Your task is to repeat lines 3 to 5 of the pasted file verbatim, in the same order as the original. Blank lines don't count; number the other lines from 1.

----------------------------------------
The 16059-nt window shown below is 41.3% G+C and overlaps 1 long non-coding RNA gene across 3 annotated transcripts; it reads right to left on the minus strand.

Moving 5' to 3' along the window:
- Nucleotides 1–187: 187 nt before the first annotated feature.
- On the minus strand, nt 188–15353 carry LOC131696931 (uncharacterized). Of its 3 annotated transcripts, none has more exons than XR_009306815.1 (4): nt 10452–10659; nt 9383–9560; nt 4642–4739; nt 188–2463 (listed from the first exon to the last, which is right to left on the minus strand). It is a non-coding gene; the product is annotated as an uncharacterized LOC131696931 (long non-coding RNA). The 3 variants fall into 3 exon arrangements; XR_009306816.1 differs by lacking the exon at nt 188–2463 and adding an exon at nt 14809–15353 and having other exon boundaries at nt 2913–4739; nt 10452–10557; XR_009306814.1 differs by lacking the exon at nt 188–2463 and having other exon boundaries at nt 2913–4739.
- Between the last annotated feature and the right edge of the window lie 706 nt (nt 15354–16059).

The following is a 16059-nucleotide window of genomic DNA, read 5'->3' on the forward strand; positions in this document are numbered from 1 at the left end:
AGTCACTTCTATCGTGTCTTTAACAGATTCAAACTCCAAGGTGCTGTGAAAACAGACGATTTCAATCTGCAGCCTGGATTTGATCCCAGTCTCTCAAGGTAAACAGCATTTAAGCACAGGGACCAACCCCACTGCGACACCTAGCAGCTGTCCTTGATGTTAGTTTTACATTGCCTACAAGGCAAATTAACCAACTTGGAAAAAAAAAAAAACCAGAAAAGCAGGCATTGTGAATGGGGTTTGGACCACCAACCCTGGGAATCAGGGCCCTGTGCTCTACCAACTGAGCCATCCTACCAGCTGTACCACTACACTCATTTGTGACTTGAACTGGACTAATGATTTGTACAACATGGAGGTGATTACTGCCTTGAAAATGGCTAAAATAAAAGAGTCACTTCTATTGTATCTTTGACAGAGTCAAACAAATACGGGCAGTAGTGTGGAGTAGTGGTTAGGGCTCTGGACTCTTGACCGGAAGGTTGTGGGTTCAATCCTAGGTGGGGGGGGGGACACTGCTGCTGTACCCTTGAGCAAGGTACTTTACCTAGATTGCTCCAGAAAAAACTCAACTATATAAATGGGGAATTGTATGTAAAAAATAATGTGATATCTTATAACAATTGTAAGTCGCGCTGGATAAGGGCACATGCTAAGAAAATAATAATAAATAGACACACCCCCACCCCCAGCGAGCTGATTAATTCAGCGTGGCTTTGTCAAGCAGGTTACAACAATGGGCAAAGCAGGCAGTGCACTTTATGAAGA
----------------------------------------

- Nucleotides 1–187: 187 nt before the first annotated feature.
- On the minus strand, nt 188–15353 carry LOC131696931 (uncharacterized). Of its 3 annotated transcripts, none has more exons than XR_009306815.1 (4): nt 10452–10659; nt 9383–9560; nt 4642–4739; nt 188–2463 (listed from the first exon to the last, which is right to left on the minus strand). It is a non-coding gene; the product is annotated as an uncharacterized LOC131696931 (long non-coding RNA). The 3 variants fall into 3 exon arrangements; XR_009306816.1 differs by lacking the exon at nt 188–2463 and adding an exon at nt 14809–15353 and having other exon boundaries at nt 2913–4739; nt 10452–10557; XR_009306814.1 differs by lacking the exon at nt 188–2463 and having other exon boundaries at nt 2913–4739.
- Between the last annotated feature and the right edge of the window lie 706 nt (nt 15354–16059).